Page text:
For India, the most pressing problem is the presence of groups like the Islamic State, the Al-Qaeda, Lashkar-e-Taiba and other militant organisations in Afghanistan. An even bigger worry is that the malignant Haqqani network seems to be an integral part of the Taliban leadership. Based on its past experiences, there is understandably a deep suspicion and prior aversion to the Taliban among official circles in India.

Mr. Srinivasan, the former foreign secretary, recapitulates the Indian experience when the Taliban had first come to power a quarter of a century ago. "The Indian experience was highly negative. The Taliban was considered to be an adjunct of the Pakistan military and the ISI. They were suspected of activities adverse to India, and they were definitely involved in the Pakistan hijacking of an Indian civil aviation aircraft that ended in Kandahar. When Omar Shaikh was released from prison in India, he went on to commit awful crimes. Old memories die very hard, and they influence current thinking.”

However, Taliban is a reality that cannot be ignored. Therefore, India must open channels of negotiations. According to Mr. Srinivasan, “The past is never a good guide to the future. We have to forget what happened from 1996 to 2001 when the Taliban were last in power in Afghanistan. We have got to judge engagement with the Taliban based only on one simple proposition – does it help to advance and safeguard our national interests. We don't need to trust the Taliban. We only have to observe and verify their behaviour.”

REACHING OUT TO TALIBAN

Since the Taliban has been proscribed as a terrorist organisation by the UN, there are questions about whether it be morally correct for India to negotiate with them. The reality, however, is that the ground situation has changed considerably. Even the UN Security Council has refrained from referring to Taliban as a proscribed organisation in its recent statements and resolutions.

Moreover, when it comes to its national interests, India has never hesitated in practising realpolitik; it maintains relations with many countries which have deplorable human rights records. For instance, it has had dialogues with several disagreeable regimes like North Korea or the former government of Pol Pot in Cambodia.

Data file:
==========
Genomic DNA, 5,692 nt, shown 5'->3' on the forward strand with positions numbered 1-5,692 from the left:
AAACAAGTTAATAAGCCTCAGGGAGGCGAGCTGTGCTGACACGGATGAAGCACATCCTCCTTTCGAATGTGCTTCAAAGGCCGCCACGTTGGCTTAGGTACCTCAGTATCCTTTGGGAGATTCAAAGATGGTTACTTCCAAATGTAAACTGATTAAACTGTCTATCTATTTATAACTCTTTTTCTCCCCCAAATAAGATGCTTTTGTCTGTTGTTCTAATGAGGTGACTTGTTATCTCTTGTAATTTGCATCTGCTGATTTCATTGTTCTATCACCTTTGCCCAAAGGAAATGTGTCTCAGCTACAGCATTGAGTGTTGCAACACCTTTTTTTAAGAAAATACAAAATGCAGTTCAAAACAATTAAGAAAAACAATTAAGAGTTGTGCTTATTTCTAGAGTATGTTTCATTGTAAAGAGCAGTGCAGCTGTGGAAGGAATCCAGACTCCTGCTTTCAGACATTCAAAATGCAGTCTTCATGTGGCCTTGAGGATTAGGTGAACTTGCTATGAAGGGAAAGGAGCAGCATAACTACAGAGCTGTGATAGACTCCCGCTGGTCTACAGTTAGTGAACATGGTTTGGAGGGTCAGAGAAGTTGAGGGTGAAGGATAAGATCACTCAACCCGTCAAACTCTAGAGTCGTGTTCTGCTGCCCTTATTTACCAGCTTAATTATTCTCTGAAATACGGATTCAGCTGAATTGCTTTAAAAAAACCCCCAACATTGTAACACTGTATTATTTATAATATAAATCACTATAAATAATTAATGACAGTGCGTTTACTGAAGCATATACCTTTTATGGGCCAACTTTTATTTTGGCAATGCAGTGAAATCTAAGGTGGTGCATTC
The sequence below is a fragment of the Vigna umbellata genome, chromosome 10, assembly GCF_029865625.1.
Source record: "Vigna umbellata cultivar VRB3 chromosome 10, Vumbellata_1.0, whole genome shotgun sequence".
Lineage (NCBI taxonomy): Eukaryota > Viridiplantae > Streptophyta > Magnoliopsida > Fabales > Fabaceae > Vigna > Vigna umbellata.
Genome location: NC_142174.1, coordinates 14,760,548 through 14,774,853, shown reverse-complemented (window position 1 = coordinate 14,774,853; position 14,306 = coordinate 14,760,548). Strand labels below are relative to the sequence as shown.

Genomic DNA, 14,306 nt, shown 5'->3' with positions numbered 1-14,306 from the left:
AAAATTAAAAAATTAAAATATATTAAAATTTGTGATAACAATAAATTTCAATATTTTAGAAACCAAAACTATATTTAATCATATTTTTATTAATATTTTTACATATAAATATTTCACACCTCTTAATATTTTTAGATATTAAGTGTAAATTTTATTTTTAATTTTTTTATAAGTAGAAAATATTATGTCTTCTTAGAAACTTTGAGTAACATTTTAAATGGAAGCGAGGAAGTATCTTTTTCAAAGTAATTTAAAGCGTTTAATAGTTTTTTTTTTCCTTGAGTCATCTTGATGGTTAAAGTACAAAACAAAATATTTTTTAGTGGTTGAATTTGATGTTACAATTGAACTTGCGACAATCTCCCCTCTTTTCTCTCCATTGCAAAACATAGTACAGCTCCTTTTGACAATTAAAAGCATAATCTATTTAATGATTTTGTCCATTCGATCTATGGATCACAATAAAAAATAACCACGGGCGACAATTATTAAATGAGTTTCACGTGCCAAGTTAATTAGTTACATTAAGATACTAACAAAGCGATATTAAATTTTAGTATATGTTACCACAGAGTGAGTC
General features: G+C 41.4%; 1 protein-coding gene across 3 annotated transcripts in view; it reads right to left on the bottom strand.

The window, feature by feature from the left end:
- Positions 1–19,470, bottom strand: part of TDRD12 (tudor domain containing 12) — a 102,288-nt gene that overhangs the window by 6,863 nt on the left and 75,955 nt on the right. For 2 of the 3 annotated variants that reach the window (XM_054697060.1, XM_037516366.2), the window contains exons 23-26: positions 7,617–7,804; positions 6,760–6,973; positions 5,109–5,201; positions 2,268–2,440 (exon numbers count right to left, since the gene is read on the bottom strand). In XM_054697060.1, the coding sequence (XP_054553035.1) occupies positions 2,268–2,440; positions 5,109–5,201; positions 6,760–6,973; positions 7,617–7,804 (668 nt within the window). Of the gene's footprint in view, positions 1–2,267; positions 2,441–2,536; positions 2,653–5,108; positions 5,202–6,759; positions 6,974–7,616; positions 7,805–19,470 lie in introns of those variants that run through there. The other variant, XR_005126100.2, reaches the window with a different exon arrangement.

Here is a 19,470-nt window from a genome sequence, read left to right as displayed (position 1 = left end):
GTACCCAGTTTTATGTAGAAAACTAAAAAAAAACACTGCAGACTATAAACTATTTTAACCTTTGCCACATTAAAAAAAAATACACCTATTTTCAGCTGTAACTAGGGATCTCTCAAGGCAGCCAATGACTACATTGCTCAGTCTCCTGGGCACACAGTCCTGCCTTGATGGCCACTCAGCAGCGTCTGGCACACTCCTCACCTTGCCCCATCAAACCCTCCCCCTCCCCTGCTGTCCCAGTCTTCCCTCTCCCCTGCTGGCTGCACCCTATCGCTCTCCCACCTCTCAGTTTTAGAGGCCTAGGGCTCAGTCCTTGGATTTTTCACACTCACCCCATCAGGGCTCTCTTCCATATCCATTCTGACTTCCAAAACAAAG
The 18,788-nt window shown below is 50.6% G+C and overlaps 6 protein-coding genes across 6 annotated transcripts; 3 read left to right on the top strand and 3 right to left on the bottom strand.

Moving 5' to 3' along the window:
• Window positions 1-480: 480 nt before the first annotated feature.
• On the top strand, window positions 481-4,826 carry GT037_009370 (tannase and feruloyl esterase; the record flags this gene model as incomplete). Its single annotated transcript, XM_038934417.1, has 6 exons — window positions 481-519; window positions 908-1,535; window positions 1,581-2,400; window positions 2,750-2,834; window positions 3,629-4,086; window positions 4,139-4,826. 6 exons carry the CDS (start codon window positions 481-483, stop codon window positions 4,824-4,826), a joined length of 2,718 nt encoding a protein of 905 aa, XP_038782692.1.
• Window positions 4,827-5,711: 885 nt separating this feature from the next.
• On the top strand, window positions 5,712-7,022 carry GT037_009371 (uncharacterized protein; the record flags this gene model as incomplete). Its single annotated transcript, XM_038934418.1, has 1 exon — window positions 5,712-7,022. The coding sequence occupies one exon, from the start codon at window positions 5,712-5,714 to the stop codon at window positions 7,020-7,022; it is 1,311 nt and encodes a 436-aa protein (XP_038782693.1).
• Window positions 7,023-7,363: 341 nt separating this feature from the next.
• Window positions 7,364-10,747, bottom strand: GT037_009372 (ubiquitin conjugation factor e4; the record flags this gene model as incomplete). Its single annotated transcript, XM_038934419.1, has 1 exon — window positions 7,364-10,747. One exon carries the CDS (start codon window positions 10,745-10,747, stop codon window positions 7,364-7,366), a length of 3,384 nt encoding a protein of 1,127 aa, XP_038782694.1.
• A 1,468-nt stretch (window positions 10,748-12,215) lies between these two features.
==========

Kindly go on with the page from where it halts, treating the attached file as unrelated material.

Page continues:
The question of morality, therefore, need not come into the picture. Indian diplomats need to remain pragmatic and get back to bilateral business as quickly as possible, and that means that the Indian flag must fly in Afghanistan. The country must re-establish its diplomatic mission in Kabul at the earliest, leveraging its position as the strongest and richest SAARC member with the most credible institutions. After all, Afghanistan is in its immediate region, and continues to be a member of SAARC. Even if the regional grouping has been on the decline in recent years, it remains relevant.

Apparently, there have already been some discussions with the Taliban in Doha to this effect. This was not surprising because many statements had emanated from the Taliban spokesperson, which indicated that the group would like to open relations with India. However, any such discussion should directly focus on Indian interests and expectations. For its part, New Delhi needs to exercise strategic patience with respect to Afghanistan. While not abandoning the Afghan people, it must remain realistic with regard to the security threats posed to it.

https://www.synergiafoundation.org/author/mr-krishnan-srinivasan

Mr. Krishnan Srinivasan, Former Foreign Secretary of India, 107th Synergia Forum: ‘Afghanistan: What Next’ “We have had dialogues with several disagreeable regimes like North Korea or the former regime of Pol Pot in Cambodia. The question of morality does not need to come into the picture. In my view, we need to get back to bilateral business as quickly as possible and that means our flag must fly in Afghanistan.”

https://www.synergiafoundation.org/author/mr-krishnan-srinivasan

Mr. Y.K Sinha, Chief Information Commissioner of India and former High Commissioner to the United Kingdom, 107th Synergia Forum: ‘Afghanistan: What Next’ “By withdrawing our ambassador temporarily, I do not think we are abandoning or writing off Afghanistan. I am sure that discrete and not-so-discrete contacts with the Taliban are already happening. I think we need to demonstrate strategic patience and be very conscious of the security threat posed to us. It is much better to wait and watch how things are developing.”